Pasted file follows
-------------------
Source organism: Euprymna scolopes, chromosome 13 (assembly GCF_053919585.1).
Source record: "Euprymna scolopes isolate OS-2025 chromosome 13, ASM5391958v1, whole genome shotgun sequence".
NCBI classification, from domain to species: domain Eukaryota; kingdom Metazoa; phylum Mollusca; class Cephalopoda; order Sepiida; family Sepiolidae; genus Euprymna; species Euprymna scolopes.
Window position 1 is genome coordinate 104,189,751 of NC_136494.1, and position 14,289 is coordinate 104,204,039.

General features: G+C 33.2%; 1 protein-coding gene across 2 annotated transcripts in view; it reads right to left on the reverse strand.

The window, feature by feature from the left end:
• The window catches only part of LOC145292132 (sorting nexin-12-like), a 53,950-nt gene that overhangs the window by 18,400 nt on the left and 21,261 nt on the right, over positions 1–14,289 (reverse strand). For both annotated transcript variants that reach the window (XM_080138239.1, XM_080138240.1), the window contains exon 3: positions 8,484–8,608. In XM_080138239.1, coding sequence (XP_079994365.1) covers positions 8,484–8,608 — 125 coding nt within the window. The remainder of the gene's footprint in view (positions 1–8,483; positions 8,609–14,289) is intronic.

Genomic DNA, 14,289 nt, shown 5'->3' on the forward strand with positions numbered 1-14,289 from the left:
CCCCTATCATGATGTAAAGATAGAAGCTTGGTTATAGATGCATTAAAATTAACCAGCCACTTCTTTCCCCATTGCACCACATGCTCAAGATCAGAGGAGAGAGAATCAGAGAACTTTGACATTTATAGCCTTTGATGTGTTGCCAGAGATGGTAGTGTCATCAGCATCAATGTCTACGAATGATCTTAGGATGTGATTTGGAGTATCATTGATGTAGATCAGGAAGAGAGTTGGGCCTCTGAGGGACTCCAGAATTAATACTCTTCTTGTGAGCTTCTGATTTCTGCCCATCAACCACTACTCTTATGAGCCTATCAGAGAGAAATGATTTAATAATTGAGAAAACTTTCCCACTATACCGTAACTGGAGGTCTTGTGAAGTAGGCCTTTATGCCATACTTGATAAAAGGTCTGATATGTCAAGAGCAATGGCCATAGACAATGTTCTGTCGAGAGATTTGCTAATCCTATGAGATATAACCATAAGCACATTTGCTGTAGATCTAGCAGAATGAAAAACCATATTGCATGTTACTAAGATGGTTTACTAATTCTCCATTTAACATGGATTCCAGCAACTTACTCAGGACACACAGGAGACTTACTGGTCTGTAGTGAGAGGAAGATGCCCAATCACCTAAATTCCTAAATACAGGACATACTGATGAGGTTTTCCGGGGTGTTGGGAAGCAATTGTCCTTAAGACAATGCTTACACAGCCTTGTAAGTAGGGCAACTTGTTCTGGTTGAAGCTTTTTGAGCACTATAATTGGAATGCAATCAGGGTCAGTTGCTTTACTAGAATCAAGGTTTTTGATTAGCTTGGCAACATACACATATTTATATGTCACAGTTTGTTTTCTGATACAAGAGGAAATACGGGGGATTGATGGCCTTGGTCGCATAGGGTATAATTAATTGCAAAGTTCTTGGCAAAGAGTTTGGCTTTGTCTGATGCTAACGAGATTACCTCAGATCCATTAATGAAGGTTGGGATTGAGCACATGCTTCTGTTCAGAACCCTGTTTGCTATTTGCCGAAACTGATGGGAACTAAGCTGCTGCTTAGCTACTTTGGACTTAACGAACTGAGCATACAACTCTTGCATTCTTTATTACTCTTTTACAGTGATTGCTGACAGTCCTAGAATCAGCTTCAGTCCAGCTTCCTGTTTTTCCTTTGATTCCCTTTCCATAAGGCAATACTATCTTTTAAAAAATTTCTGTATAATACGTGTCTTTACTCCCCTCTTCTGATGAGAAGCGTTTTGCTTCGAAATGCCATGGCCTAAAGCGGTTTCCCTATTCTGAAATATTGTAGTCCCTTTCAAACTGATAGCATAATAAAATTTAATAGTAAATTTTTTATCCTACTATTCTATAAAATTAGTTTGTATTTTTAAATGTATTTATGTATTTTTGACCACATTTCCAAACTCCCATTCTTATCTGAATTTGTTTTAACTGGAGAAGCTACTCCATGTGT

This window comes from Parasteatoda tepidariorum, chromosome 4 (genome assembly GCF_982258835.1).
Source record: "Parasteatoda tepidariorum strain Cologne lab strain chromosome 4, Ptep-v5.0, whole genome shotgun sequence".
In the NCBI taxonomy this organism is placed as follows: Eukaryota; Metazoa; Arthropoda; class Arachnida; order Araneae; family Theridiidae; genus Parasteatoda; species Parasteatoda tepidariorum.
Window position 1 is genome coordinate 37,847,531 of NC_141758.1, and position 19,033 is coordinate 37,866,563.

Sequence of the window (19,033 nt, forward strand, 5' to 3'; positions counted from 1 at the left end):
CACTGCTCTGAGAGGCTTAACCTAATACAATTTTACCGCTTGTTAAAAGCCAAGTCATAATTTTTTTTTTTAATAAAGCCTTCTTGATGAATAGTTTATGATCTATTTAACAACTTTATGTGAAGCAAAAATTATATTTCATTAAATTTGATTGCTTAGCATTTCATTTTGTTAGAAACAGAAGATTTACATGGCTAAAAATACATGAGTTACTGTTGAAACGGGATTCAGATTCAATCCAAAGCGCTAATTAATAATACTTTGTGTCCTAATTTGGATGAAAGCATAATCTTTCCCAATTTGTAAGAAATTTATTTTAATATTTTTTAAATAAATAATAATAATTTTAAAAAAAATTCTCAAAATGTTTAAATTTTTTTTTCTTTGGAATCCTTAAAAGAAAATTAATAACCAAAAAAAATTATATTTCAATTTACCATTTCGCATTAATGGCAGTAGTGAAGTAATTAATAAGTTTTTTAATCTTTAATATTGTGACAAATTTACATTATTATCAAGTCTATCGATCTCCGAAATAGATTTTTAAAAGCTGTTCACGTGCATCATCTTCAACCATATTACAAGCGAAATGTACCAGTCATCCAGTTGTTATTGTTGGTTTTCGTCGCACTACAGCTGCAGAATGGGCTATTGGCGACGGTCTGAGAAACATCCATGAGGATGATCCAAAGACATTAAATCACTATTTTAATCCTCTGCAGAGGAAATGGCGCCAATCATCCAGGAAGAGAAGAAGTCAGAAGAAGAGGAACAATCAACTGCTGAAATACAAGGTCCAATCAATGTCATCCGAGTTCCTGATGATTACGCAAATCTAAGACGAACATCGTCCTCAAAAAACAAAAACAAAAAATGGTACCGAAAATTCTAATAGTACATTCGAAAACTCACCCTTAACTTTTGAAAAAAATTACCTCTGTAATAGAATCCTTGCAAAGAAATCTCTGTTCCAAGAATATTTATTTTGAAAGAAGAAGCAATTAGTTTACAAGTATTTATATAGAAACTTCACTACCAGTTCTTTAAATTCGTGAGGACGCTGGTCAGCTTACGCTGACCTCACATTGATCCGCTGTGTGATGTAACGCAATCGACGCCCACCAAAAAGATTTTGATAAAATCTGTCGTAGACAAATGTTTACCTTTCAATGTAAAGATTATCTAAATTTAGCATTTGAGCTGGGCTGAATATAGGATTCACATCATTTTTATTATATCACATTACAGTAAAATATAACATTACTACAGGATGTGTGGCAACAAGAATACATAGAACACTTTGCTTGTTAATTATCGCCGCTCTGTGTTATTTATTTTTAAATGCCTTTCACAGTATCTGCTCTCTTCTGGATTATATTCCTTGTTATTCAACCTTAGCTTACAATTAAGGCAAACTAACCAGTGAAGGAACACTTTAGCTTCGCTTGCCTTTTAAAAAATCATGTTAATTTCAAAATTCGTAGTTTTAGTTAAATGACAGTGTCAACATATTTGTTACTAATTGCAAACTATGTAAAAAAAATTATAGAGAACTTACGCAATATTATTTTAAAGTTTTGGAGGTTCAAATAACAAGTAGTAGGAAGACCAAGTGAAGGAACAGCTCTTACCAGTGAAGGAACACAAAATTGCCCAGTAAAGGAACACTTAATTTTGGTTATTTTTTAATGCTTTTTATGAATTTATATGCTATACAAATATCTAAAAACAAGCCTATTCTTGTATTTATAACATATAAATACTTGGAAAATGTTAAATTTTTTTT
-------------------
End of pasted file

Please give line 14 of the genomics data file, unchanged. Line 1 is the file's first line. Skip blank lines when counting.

Sequence of the window (19,033 nt, forward strand, 5' to 3'; positions counted from 1 at the left end):